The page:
Friday, February 6, 2009

Feds Action Signals National Effort; Meanwhile States Struggle In The Void

The Obama administration took official steps to withdraw a motion made by the outgoing Bush administration for the Supreme Court to re-reverse the Court of Appeals ruling on the CAMR. This is no big surprise as Obama has long been a strong voice against mercury in our environment and its effects on public health. The interesting story here is while the Feds move, and move slowly, as only the Feds can do, States such as Pennsylvania and Kansas are left to grapple this issue out in their courts and legislatures.

From my perspective all this is crying for national leadership, and hopefully Obama can deliver. The Pennsylvania scuffle would be moot if the State hadn't been forced into dealing locally with a problem that was poorly dealt with nationally. The Bush CAMR was illegal from its inception and public health caring states were forced to act on their own. Now since the Federal CAMR was vacated last February, state rules are being tied, rightfully or not (and NOT in my mind), to a vacated rule. Ultimately leaving citizens unprotected, even in states who intended to protect them.

And, I am not a lawyer but this Kansas fiasco appears more onerous to me. From the sounds of it, even if a Federal law is passed the KDHE would have to fight county by county to enforce it. That can't be right, but its what it sounds like in Ms. Sethi's (Kansas) article, excerpts below.

Let's stop all the delay tactics and stop all the partisanship and get down to making rules that protect our citizens, all of them, with sound legislation based of the Clean Air Act and all of its intentions, as delivered from the US Congress and signed into law. It sounds easy enough to me, but then I am not a lawyer.

I'll put up a little info from the Fed action and then some from the battles in Pennsylvania and Kansas that seem to be dominating the mercury headlines lately.

Federal Action
From the AP.

WASHINGTON (AP) — President Barack Obama is reversing a previous Bush administration effort on pollution, pulling back legal arguments in a lawsuit over mercury.

The case was soon to come before the Supreme Court. The Obama administration submitted papers Friday to the court asking for the appeal to be dismissed.

An appeals court last year rejected a Bush administration plan for regulating mercury emissions. It said the plan should not have included allowing utilities to purchase emission credits instead of actually reducing emissions.

Scientists fear mercury pollution leads to neurological problems in infants.

The power industry still has a separate petition challenging the appeals court ruling, which is unaffected by the Obama administration's action.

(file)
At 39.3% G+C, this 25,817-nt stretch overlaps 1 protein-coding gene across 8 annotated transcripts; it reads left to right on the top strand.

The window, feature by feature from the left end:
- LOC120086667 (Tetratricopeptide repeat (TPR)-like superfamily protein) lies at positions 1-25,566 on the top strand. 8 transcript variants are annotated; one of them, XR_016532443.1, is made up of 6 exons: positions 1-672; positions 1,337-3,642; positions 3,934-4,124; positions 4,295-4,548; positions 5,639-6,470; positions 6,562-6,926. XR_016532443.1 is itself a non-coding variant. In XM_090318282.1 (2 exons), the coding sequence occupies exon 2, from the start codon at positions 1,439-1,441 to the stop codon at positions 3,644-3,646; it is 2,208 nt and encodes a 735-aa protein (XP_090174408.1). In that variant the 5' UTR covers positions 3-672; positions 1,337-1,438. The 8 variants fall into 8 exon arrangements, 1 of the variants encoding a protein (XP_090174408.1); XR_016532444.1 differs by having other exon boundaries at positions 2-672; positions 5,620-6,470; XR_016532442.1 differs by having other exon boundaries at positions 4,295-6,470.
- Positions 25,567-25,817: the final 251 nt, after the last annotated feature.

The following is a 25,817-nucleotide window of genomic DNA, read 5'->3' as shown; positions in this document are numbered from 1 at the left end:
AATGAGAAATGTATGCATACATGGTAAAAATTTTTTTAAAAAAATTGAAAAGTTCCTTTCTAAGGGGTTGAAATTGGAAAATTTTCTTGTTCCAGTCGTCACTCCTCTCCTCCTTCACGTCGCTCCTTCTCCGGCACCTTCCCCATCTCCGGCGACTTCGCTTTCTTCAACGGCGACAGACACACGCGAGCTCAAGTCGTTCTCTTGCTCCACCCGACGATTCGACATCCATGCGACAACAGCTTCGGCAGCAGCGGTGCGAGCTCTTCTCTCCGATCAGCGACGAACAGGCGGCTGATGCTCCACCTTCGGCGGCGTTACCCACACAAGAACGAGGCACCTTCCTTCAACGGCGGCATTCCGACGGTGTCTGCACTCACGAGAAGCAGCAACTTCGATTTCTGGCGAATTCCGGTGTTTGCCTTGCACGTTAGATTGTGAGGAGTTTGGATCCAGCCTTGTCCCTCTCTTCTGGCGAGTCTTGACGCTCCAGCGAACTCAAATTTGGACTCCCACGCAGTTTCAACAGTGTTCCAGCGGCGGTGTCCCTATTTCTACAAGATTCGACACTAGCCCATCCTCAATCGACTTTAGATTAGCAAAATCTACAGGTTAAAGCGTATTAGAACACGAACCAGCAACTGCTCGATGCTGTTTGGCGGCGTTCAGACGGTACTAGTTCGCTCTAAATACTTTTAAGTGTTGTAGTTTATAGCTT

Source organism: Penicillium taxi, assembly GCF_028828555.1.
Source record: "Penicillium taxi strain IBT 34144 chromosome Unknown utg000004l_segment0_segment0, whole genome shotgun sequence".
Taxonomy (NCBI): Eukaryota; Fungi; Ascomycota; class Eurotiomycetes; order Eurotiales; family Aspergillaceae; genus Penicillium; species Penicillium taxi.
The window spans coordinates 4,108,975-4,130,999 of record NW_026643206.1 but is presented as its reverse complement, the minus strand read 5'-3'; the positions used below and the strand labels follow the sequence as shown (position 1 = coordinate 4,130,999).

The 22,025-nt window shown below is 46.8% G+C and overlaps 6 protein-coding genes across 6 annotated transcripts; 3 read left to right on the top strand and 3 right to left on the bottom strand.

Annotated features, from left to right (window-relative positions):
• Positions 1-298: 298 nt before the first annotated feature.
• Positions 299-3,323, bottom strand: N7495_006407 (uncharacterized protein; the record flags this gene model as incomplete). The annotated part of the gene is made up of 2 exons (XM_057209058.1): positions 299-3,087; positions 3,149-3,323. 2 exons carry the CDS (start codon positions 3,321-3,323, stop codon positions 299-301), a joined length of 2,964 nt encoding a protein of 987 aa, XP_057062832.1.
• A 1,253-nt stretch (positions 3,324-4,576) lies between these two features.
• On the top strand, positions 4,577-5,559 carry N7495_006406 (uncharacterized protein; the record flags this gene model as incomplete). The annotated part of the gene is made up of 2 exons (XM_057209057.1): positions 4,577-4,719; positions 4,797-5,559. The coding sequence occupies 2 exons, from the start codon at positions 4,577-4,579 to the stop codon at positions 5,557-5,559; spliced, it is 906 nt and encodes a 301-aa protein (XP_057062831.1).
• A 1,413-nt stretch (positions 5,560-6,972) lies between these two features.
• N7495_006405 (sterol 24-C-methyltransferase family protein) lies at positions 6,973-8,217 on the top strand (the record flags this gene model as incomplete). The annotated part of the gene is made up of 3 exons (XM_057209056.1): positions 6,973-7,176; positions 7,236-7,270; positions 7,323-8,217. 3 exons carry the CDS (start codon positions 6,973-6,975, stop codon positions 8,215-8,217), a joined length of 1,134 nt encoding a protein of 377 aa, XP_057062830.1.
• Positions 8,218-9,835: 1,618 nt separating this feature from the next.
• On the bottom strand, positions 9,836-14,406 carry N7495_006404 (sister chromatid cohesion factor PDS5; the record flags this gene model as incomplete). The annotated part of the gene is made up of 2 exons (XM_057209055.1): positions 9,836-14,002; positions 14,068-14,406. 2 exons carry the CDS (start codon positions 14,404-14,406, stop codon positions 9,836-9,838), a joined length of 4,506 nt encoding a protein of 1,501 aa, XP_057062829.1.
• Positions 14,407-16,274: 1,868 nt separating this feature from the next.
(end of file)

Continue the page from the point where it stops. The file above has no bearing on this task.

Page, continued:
More from

The Obama administration withdrew a U.S. Supreme Court appeal filed by the Bush administration and said it will comply with a court ruling governing mercury emissions from coal- and oil-fired power plants.

A federal appeals court last year ruled that the Environmental Protection Agency erred when it decided to change the way it regulates those emissions. The agency had planned to remove plants from a list of polluters regulated under one section of the Clean Air Act and instead establish a “cap and trade” program.

“EPA has decided, consistent with the court of appeals’ ruling, to develop appropriate standards to regulate power plant emissions,” Acting Solicitor General Edwin Kneedler said in a court filing released today.
EPA Administrator Lisa Jackson said the agency’s decision will promote environmental regulation. “We are probably better off spending all of our resources making rules that will stick instead of fighting the courts,” she told reporters following an appearance at a conference in Washington.

Hopefully they will move on a national mercury rule soon.

Late last week a Commonwealth Judge in Pennsylvania, Dan Pellegrini ruled that the States mercury actions were unlawful, invalid, and unenforceable, and for all intents and purposes he tossed them out. An excerpt or two from the Pittsburgh Post Gazzette follow;

Commonwealth Court Judge Dan Pellegrini ruled Friday that the rule is unlawful, invalid and unenforceable, but the state Department of Environmental Protection has received legal approval from the state Office of General Counsel to file an appeal.
Pennsylvania's mercury rule was developed in 2006 after the U.S. Environmental Protection Agency proposed weakening federal mercury regulations. It requires the state's 34 coal-fired power plants to reduce mercury emissions 80 percent by 2010 and 90 percent by 2015 from 1999 emissions levels. It also prohibits mercury emissions "trading" that would allow older power plants to avoid installing expensive control equipment.

"Pennsylvania's mercury rule is the most effective and timely way to reduce mercury exposure," said Acting DEP Secretary John Hanger. "The ruling makes Pennsylvania's economy less competitive in the long run."

The federal rule, which itself was thrown out by the U.S. Court of Appeals for the D.C. Circuit last February, allowed the trading of mercury emissions credits and would have reduced mercury emissions 70 percent by 2018.

The Pennsylvania rule was challenged by Allentown-based PPL Corp., which has several coal-fired power plants in the state. The company argued that Pennsylvania cannot enforce its mercury rule because it is based on the federal mercury rule that was overturned last year.

Some more details, including link to station audio from the WHYY site are below;

A Pennsylvania judge shot down the state’s effort to reduce mercury emissions from coal-fired power plants. But the environmental department says the fight isn’t over. From WHYY’s health and science desk, Kerry Grens reports.
Pennsylvania’s emissions rule would reduce mercury pollution 90 percent by 2015.

Currently, the federal government does not have a reduction plan in place, but the judge ruled that the state could not pre-empt the EPA.

Energy company PPL filed the lawsuit.

George Lewis, PPL’s spokesperson, says the company has already spent more than a billion dollars on reducing mercury emissions.